Wednesday, September 5, 2007

Movies: Fong juk (Exiled)

Another stylized shoot-em-up from Johnny To provides stunning visuals of the violent kind, hung on a limp revenge plot; it isn't any worse for the wear, unless you were hoping to learn something, or be edified in some way. I don't expect that from my art any longer.

The story opens with two pairs of assassins calling at Wo's house, where his wife is home alone with her new baby. When Wo comes home, they come in, and a beautifully choreographed shoot-out ensues. Luckily, no one is injured. It is clear that To is not interested in realism. Wo asks his enemies, who now appear to be his friends, to stay to dinner, when they realize there is no furniture in the flat; Wo and his wife have just moved in, and their belongings are still in his truck downstairs. The assassins help him move in all of their furniture, and help repair all the damage done to the apartment by gunfire. Wo cooks up a feast, and they all sit down to dinner. Then, the assassins sleep over. Again, it is clear that To is not interested in realism.

Wo, we find out, was in the same gang as these four men; they all joined in their youth. These bosom buddies have been ordered to kill their homie by Boss Fay, because Wo attempted to assassinate him (along with one other of the four, whom Wo did not rat out). They don't want to kill him, but their lives, too, are now on the line. So, the five set out to find a dangerous contract job for Wo—one that might get him killed. It's an assassination contract for the life of Boss Keung, who runs the scene in Macau, and it was put out by none other than Boss Fay, who wants in on his business. This leads us to the next stunningly choreographed shoot out, which takes place in a huge (and luckily almost empty) restaurant. Wo sustains fatal injuries, pushed out the window and falling ten stories, then being shot up like a practice target for kicks. Boss Fay is shot in the balls. The four assassins, thanks to a bullet-proof vest, get off scot-free, and load the bullet-ridden Wo into a stolen car. Rather than take him to a hospital, they go to a safe-house surgeon, who happens to be busy entertaining a prostitute when they arrive. He begins work on Wo, but then banging on the door leads to the entrance of the bleeding Bosses Fay and Keung, along with their men. Our heroes hide, but it isn't long before Fay notices that they're there, and starts another shoot out; again, our heroes escape, dragging an almost-dead Wo with them. They bring him home, where he dies immediately on the couch. Outraged, his wife grabs her husband's gun and begins to shoot at them; they run out and get back into the car.

Here the film takes a turn for the existential; the four try to decide which way to drive, and flip a coin. They continue to use this coin as they wander on, when there is a fork in the road, and when the opportunity to commit a crime arises. Soon they realize that their car is leaking gas, and they leave it behind, trudging up and tumbling down sand dunes until they come to a body of water, where they exuberantly wash. There is a temple nearby with one ton of gold, but they decide not to steal it, since the coin toss comes up tails. Instead, they ask each other questions about how much a ton of gold really is, how many pounds are in a ton, and how much does a ton of pain weigh. It is then that they come upon gunshots in the woods; they hide themselves and watch as a policeman, his truck filled with the gold, shoots all of his comrades. They then encircle him to hijack his prize, then agree to all be friends and split the gold five ways. Everyone settles in for a happy evening beside the water—three of the original four joke about how they'll spend their money while the new guy sits playing a mournful, Old West-kind of tune on his harmonica—when the fourth gets a call on his cell; it's Boss Fay, and he has Wo's wife and baby hostage.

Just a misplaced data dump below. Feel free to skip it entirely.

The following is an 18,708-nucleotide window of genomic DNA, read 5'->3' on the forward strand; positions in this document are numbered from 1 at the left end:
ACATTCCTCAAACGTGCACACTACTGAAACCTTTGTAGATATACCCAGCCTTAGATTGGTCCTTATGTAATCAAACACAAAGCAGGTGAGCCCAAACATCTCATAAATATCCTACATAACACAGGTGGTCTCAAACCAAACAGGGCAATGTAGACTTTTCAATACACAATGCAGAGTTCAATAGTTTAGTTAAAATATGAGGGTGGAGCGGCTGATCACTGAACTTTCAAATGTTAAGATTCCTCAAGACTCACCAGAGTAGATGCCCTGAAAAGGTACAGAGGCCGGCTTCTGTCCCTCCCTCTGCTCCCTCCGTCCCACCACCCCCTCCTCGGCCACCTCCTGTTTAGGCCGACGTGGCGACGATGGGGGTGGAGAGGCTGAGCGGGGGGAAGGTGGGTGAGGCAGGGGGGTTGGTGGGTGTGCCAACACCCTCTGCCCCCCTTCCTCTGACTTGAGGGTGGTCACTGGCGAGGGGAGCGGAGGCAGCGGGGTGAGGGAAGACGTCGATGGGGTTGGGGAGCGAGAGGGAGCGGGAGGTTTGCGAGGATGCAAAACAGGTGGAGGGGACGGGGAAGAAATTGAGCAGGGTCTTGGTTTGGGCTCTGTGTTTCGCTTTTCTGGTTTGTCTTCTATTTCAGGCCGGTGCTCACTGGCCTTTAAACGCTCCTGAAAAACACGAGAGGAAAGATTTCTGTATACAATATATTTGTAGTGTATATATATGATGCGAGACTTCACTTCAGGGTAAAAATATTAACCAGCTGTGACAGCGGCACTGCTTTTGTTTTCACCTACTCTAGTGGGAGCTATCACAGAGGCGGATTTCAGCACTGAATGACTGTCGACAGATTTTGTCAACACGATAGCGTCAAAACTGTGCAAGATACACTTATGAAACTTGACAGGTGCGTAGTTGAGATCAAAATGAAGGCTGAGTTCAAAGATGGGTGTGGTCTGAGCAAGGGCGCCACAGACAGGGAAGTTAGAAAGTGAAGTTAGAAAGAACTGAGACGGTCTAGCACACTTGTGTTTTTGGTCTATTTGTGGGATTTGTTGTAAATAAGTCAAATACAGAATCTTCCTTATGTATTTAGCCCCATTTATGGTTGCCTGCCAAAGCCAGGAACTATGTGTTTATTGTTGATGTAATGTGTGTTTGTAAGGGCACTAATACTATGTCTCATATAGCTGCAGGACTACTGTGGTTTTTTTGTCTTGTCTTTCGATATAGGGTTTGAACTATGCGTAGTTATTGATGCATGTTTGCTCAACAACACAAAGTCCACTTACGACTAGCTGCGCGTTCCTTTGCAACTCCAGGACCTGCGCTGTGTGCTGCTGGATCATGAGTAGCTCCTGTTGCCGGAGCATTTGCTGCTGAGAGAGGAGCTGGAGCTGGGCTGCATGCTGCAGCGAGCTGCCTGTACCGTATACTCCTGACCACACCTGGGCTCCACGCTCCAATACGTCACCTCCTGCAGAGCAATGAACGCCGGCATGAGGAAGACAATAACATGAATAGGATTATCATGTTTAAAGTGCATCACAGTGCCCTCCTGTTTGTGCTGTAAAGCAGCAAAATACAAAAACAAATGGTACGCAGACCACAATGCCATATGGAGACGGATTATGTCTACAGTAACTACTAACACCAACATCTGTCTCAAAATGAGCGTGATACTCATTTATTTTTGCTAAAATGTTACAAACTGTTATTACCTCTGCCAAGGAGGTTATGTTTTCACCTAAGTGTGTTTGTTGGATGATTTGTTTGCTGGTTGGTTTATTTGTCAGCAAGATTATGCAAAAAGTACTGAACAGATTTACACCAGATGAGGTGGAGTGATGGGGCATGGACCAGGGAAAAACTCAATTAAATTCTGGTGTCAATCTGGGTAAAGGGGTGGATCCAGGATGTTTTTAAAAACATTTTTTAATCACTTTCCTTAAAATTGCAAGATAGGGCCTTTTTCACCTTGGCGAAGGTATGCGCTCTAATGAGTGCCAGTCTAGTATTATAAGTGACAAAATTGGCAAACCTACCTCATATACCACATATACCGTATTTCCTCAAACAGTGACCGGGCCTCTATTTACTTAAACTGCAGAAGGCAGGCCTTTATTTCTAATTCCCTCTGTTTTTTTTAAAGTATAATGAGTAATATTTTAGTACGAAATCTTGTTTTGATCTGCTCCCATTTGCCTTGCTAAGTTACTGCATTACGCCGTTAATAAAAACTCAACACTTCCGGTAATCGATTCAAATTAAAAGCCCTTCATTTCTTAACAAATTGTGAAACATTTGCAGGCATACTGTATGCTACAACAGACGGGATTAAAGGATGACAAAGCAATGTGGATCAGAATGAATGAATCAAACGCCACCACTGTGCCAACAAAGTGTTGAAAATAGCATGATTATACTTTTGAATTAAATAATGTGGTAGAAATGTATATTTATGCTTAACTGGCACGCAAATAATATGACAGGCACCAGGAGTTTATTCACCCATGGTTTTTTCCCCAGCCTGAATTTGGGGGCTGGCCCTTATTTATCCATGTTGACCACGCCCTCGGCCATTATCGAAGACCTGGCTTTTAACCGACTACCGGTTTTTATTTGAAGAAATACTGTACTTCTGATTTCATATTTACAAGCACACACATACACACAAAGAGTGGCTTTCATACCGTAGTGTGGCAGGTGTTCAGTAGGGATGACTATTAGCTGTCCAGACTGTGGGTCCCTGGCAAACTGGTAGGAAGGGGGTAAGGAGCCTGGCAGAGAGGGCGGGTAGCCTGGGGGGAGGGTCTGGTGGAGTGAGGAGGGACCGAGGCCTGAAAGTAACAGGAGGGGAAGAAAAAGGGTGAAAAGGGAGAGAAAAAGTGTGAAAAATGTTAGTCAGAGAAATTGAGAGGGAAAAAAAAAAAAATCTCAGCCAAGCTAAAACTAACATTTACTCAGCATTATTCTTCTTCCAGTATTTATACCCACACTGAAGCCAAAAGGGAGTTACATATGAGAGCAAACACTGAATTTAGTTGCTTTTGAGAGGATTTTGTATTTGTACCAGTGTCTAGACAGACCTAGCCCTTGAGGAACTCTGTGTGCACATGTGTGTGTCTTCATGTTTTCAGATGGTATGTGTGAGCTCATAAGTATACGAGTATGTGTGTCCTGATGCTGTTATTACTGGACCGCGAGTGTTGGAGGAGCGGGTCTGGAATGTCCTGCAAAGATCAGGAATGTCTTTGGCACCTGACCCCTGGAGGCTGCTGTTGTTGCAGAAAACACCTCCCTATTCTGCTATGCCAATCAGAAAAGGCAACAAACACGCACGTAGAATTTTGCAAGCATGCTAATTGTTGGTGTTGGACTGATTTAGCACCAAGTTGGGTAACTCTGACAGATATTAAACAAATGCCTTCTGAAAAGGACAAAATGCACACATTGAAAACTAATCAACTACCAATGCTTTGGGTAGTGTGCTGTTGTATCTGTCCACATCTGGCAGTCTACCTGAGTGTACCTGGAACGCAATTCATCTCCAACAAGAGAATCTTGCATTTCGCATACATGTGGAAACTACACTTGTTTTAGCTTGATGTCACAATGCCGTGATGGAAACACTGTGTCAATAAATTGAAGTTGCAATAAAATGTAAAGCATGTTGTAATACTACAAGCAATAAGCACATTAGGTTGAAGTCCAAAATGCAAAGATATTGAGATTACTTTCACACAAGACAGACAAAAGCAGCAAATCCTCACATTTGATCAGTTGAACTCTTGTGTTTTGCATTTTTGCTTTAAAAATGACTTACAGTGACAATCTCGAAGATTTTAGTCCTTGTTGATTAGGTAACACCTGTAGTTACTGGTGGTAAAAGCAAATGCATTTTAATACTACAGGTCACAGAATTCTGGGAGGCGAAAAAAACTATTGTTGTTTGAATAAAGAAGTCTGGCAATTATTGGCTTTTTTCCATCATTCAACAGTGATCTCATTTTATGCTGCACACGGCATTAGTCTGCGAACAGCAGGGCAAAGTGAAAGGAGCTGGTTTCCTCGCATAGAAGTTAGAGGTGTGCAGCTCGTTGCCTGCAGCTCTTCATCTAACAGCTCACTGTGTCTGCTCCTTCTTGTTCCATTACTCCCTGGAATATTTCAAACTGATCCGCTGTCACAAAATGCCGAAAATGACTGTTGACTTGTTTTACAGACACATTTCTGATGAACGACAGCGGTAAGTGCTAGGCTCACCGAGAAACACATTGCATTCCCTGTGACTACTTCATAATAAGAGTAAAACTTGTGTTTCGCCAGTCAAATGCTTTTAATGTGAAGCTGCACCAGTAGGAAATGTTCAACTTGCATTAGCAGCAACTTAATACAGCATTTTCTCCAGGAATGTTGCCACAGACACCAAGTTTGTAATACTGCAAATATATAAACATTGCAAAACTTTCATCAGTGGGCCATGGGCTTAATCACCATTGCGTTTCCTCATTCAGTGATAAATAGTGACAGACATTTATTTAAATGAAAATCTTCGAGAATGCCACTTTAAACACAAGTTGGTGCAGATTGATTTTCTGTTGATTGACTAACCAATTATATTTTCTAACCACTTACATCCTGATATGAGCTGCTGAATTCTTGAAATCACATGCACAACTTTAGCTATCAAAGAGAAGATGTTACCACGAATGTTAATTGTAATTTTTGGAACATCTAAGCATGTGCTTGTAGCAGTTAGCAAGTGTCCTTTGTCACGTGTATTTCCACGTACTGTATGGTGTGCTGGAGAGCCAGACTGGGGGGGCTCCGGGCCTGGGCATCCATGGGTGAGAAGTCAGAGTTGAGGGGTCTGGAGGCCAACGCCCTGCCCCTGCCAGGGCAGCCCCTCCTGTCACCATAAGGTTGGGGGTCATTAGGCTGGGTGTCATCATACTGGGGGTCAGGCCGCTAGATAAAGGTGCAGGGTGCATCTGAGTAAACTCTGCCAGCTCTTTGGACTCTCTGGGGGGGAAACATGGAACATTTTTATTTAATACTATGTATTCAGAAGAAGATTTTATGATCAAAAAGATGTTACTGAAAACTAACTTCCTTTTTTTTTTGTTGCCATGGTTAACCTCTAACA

The party is over—for the moment at least—and armed with a few bags of gold bars, the four leave their new comrade at the dock with the remainder of the loot and go to rescue Wo's family. When they get to the hotel, they peacefully broker a deal to exchange the young woman and her baby for the one ton of gold, showing the two bags they've brought along, and promising that the rest is in a car outside. Boss Fay hands over his hostages and one of the four takes her outside to get the rest of the gold. On the way to the door, he tells her to run to safety and meet their new companion at the dock, slams the door behind her, turns around, and begins shooting at Fay. Fire opens all around, consummating the biggest, baddest shoot out yet. When the fire finally dies down, the camera pans around the room slowly, dropping in on each of our heroes, who appear, yet again, to have done the impossible, and survived. Then, it makes another round, during which each dies, artfully, and that's it; everyone—"good" guys and bad, has died.

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